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Calibrating the Rostock 3D Printer BI Edition
As you know the Rostock 3D Printer BI edition comes pre-calibrated out of the box or in a DIY Kit. However, if you happen to notice that your printer is not printing as well as it should or if you replaced some parts you might want to recalibrate it. The calibration process is iterative and we’ve come up with a solution that shouldn’t take too much time. If you only want to adjust the base layer height please refer to the Getting Started Guide found inside your user manual.
First, you will need the Arduino IDE (integrated development enviroment) that is available free on arduino’s website. Then you will need to get the firmware source code for your Rostock BI (instructions on where to retrieve the firmware for your fully calibrated printer is found with the printer documentation, but the basic software version can be obtained from us.
The first step is to open Marlin.ino using the Arduino IDE.
Then navigate to the Configuration.h tab.
The first calibration step is to set the DEFAULT_AXIS_STEPS_PER_UNIT value on line 312. Because the driving pulleys are 3D printed there could be slight variations between their shape and behavior. As such, we take time to adjust this crucial setting with empirical data instead of using theoretical values.
The method we use is to take measurements from the top plate to the carrier we are calibrating (each done individually).
The steps are as follows:
1. Home all axes then position your digital caliper to take the measurement.
2. Move the carrier 2 mm down in Z to ensure the caliper is properly seated then zero it.
3. Move the carrier 40 mm down in Z and record the distance traveled. We recommend that you take at least 3 measurements and discard any extreme values. We use a simple Excel sheet to facilitate the calculation which implements the following formula:
New DEFAULT_AXIS_STEPS_PER_UNIT = [Commanded Move Length (mm) / Actual Move Length (Average)] * Current DEFAULT_AXIS_STEPS_PER_UNIT
With the Excel Calculator, you must first enter 40 mm (or the test distance you choose) in the Commanded Move Length field.
The next step is to conduct the measurements at least 3 times and enter your results for the tower in the Actual Move Length fields. An Average will be calculated for your 3 measurements.
Lastly, check the corresponding DEFAULT_AXIS_STEPS_PER_UNIT from the Firmware and enter it in the Current DEFAULT_AXIS_STEPS_PER_UNIT field.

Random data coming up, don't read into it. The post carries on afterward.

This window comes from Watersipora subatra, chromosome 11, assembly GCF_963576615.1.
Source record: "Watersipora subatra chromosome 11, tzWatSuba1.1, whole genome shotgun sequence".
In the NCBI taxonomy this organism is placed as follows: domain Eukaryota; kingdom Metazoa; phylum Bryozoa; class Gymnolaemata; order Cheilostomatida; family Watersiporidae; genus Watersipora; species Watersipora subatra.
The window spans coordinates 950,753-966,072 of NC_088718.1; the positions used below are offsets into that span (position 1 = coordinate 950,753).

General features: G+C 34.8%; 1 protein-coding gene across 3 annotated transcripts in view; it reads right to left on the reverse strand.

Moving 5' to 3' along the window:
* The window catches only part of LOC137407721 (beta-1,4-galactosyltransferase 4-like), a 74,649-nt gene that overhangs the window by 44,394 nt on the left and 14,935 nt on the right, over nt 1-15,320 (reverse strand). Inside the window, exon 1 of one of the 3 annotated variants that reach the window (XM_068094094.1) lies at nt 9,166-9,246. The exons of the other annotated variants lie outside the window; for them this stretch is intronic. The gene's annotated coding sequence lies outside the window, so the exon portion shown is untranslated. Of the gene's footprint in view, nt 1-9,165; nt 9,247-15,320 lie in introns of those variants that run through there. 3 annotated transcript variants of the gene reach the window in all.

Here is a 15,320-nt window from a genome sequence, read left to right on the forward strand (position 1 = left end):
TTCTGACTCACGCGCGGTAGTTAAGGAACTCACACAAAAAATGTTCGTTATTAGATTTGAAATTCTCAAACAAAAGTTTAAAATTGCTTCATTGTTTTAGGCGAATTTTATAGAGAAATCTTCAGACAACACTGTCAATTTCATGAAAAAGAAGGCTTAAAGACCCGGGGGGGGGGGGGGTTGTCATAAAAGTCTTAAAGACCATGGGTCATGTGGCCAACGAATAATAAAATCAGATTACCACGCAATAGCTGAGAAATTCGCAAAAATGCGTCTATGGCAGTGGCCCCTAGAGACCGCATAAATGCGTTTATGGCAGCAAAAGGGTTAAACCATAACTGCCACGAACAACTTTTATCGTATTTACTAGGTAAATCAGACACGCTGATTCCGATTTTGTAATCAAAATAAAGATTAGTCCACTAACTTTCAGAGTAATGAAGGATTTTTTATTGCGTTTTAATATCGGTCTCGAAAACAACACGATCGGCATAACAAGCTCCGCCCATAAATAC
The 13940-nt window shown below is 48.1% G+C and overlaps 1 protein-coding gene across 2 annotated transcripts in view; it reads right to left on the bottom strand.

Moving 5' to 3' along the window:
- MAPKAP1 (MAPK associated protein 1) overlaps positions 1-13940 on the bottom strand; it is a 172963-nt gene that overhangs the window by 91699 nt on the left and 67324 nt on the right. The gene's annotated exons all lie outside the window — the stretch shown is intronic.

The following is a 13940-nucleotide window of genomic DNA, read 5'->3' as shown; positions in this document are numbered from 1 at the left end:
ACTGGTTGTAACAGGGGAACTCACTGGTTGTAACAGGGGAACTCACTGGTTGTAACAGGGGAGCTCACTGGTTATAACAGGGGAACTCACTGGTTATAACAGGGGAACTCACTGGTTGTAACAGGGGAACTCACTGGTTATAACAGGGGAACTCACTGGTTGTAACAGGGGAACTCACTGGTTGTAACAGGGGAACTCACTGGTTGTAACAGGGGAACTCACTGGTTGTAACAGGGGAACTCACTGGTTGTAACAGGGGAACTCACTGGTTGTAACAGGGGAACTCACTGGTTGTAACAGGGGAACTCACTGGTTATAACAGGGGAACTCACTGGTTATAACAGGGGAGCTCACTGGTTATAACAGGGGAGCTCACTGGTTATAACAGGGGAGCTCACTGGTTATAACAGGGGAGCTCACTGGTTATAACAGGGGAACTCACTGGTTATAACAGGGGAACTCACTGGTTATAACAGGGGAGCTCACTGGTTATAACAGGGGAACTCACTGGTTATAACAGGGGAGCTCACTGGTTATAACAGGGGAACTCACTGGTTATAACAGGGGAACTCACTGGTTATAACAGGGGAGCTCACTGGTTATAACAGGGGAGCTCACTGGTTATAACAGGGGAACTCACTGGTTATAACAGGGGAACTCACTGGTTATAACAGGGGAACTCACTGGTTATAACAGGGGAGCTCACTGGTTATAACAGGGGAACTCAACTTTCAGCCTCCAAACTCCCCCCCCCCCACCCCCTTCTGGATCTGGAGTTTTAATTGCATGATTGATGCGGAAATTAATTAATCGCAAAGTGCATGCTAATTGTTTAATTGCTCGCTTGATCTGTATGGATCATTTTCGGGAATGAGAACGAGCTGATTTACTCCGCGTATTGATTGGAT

The answer will be displayed in the New DEFAULT_AXIS_STEPS_PER_UNIT field. You must replace the old value with it and run another test to insure that the actual move length equals the commanded move length.
The next step is to roughly set the hotend height. This setting is controlled by MANUAL_Z_HOME_POS on line 303. Home all axes then descend the hotend to the glass surface while noting how many clicks of each interval to see how far you went. Replace the MANUAL_Z_HOME_POS in the firmware and upload. Now if you home all axes and try to descend lower than the set height the controller will stop it.
It is now time to calibrate each tower’s Endstop switch. Load up the Tower Calibration.gcode into Repetier-Host and run it. The Gcode is configured to perform certain steps and ask you to continue after each step.
- The first movement of the printer will be to lower Hotend to 2 mm above the glass.
- Click “Continue” and the print head will move towards the “X tower” and should remain 2 mm above the glass during its travel.
- Continue the calibration code and note the behavior of the print head at each location.
If the hotend lowered or raised itself visibly, then a major adjustment to the screw on top of the carrier of the affected tower is needed. The idea is to adjust the towers in such a way that the print head remains 2 mm from the glass during the entire calibration procedure.
Tower Height Adjustment Screw
The next image depicts how to adjust the carrier screws. Each revolution of the screw will adjust the height of the tower by 0.5 mm. Turn clockwise to raise the print head from the glass and anti-clockwise to lower the print head. Here’s an example.
This is where the iterative process starts because changing one of the screws does affect the others but not as to diverge from the trend. Do this a few times but not to perfection because the next setting will also affect the height near the towers.
This next setting is the DELTA_RADIUS, but because it is a calculated value we will indirectly change it by changing the DELTA_SMOOTH_ROD_OFFSET on line 65. This has a result of changing the path the hotend takes from one point to another.
The ideal print head trajectory is a flat trajectory paralleling the glass surface. If the setting is not right you will see the trajectory that is either concave or convex with respect to the heat bed. This is the most difficult to adjust because you have to adjust it by eye. If the trajectory is concave it means the value of DELTA_SMOOTH_ROD_OFFSET is too high and vice-versa. This step could be done before adjusting the tower screws but if you don’t know where the starting and ending point should be it makes it a little bit harder to judge.
Once the trajectory is flat then you don’t have to change it again, a few iteration of the screw process and you should be done.
You can also try to print and see a trend of the plastic being squeezed to the glass (convex) or being extruded to high (concave) at the extremities of the print area.
Having done this process numerous times we got a feel of how much adjustments to do for certain deviation and hopefully you can calibrate your BI edition of the Rostock without too much frustration. Don’t hesitate to visit our support section if you need more help calibrating your 3D printer.